• To perform Kegel exercises, isolate the muscles by intentionally stopping the flow of urine next time you go.[16] Once you know what using those muscles feels like, hold them tight for an eight count before relaxing them while counting to ten. Do ten repetitions three times daily.[17]
    • You can also start with a lower count and increase it over time.
    • You can also try vaginal weights, which are cone-shaped weights that you insert into your vagina like a tampon and help to strengthen the pelvic floor muscles. You will start with a low weight, holding it for one minute twice a day. Once you can hold that weight for 15 minutes, you move up to the next heaviest weight.[18]
    • Yoga has also been shown to strengthen the pelvic floor muscles. Postures like fish, pike, or crow work in the very same way as Kegel exercises.[19]
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    Use tricks to reduce the amount of leakage. These steps take time. While you’re waiting for results, you can take other steps to reduce the appearance and amount of leakage you experience. You should:
    • Cross your legs when you start laughing or feel a cough or sneeze coming on, which will help support your bladder and reduce pressure.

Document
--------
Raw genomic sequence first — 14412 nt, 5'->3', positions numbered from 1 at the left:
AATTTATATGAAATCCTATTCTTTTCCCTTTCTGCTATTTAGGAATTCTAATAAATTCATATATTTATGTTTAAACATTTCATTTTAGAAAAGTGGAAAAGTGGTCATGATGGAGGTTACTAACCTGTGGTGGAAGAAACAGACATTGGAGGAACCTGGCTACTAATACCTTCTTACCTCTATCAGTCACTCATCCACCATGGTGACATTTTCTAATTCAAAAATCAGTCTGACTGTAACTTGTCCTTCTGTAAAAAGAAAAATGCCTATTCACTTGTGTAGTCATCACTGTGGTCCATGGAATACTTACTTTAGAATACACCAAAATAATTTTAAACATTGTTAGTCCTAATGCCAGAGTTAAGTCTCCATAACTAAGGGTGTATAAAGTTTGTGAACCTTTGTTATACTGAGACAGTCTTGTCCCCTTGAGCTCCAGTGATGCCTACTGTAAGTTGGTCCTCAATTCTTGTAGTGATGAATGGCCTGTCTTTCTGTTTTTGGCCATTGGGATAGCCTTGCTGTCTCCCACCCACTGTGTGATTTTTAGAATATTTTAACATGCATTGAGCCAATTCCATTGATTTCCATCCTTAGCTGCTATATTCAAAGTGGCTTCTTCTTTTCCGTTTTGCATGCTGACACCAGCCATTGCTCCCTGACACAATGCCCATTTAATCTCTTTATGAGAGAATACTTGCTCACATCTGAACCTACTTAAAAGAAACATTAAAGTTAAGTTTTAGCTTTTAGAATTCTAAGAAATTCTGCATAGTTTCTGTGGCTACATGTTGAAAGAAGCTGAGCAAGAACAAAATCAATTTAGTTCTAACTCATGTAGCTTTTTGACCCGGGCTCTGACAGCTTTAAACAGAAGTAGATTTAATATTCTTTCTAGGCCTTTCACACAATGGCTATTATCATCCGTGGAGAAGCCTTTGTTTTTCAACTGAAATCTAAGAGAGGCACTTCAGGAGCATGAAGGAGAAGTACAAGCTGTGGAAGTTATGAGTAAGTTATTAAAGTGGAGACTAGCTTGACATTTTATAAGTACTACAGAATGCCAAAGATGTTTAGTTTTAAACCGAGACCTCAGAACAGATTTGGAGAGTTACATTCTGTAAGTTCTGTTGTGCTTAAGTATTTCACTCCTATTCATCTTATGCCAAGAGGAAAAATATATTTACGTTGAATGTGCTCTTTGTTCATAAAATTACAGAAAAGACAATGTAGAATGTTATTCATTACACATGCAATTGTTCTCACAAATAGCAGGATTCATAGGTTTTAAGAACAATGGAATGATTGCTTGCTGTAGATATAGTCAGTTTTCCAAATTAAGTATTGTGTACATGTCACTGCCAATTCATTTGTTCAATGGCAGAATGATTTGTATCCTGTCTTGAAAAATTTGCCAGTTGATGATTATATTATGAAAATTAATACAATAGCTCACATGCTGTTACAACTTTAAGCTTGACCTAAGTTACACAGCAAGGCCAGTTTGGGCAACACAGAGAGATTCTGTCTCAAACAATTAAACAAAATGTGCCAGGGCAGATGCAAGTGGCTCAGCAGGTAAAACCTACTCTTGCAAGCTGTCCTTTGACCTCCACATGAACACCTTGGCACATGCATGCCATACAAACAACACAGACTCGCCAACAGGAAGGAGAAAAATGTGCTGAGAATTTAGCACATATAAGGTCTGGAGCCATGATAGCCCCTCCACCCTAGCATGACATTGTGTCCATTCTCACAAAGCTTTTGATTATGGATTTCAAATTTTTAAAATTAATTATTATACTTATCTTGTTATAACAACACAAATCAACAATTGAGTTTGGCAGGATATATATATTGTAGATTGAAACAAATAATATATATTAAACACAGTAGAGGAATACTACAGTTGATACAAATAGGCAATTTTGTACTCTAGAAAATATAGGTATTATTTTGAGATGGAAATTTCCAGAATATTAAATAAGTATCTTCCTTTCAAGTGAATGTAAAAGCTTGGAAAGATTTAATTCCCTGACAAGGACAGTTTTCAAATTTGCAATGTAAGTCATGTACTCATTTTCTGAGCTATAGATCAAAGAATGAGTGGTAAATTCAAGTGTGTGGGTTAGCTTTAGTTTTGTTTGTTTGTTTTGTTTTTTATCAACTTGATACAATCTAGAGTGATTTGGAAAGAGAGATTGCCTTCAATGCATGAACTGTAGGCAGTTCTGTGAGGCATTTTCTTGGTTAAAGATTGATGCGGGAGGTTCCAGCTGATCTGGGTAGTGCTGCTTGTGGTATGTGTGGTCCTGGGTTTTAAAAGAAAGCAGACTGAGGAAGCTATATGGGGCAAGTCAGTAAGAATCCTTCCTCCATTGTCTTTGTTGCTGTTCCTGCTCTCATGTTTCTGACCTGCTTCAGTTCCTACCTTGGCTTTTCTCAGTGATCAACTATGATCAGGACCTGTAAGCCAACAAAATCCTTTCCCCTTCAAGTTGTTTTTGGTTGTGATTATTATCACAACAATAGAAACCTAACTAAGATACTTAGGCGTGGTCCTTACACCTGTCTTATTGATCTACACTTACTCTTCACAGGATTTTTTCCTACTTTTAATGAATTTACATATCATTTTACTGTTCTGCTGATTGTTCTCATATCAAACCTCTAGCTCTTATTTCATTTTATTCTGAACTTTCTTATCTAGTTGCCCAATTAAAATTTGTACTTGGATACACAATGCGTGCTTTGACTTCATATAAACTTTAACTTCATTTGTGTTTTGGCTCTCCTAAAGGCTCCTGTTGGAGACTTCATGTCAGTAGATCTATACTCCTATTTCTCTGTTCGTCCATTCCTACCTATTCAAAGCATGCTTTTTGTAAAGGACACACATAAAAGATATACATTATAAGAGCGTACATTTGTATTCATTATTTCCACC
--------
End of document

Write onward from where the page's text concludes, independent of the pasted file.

• Line your underwear with a stress incontinence product. These pads will stop any staining on your clothing and reduce odor.
    • Tighten your Kegel muscles and buttocks when sitting to reduce other unintentional leakage.
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    Manage your blood sugar. If you’re diabetic, then changes in blood sugar can lead to increased incidence of stress incontinence.[20] Monitor your blood sugar regularly and keep it under control by staying physically active and watching your diet.[21]

Method 2
Seeing Your Doctor to Treat Stress Incontinence

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    Recognize when to see your doctor. If your symptoms don’t improve from steps at home or if the leakage begins interfering with your activities of daily life, then make an appointment with your doctor.[22] Your doctor will have a variety of steps available based on the severity and other specifics of your case, including both medications and surgical intervention in severe instances.
    • Give your doctor a complete picture of your medical history and tell him what steps you’ve already tried.
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    Submit to any diagnostic testing. Your doctor will perform a physical examination of your abdomen and genitals, likely asking you to clench several muscles in the process. She may also want to run other diagnostic tests, which may include:[23]